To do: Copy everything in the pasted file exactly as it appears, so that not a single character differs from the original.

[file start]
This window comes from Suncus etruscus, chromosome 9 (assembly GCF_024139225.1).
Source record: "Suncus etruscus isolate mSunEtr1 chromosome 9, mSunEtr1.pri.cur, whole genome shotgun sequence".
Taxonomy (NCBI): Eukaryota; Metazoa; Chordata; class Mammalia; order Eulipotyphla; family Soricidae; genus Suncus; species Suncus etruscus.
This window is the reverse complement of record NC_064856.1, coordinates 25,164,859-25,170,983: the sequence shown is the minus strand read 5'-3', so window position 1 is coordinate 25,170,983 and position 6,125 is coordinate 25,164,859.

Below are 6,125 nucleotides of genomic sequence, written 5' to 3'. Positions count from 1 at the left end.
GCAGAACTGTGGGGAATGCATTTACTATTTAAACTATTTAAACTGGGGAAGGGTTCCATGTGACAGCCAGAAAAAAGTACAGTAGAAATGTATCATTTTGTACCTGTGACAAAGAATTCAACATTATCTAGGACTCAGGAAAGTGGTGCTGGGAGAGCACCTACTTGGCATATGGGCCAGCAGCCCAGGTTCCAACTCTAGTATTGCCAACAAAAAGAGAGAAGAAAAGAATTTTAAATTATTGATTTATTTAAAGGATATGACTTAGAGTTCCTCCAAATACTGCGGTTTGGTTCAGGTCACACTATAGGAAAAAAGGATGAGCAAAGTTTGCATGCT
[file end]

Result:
This window comes from Suncus etruscus, chromosome 9 (assembly GCF_024139225.1).
Source record: "Suncus etruscus isolate mSunEtr1 chromosome 9, mSunEtr1.pri.cur, whole genome shotgun sequence".
Taxonomy (NCBI): Eukaryota; Metazoa; Chordata; class Mammalia; order Eulipotyphla; family Soricidae; genus Suncus; species Suncus etruscus.
This window is the reverse complement of record NC_064856.1, coordinates 25,164,859-25,170,983: the sequence shown is the minus strand read 5'-3', so window position 1 is coordinate 25,170,983 and position 6,125 is coordinate 25,164,859.

Below are 6,125 nucleotides of genomic sequence, written 5' to 3'. Positions count from 1 at the left end.
GCAGAACTGTGGGGAATGCATTTACTATTTAAACTATTTAAACTGGGGAAGGGTTCCATGTGACAGCCAGAAAAAAGTACAGTAGAAATGTATCATTTTGTACCTGTGACAAAGAATTCAACATTATCTAGGACTCAGGAAAGTGGTGCTGGGAGAGCACCTACTTGGCATATGGGCCAGCAGCCCAGGTTCCAACTCTAGTATTGCCAACAAAAAGAGAGAAGAAAAGAATTTTAAATTATTGATTTATTTAAAGGATATGACTTAGAGTTCCTCCAAATACTGCGGTTTGGTTCAGGTCACACTATAGGAAAAAAGGATGAGCAAAGTTTGCATGCT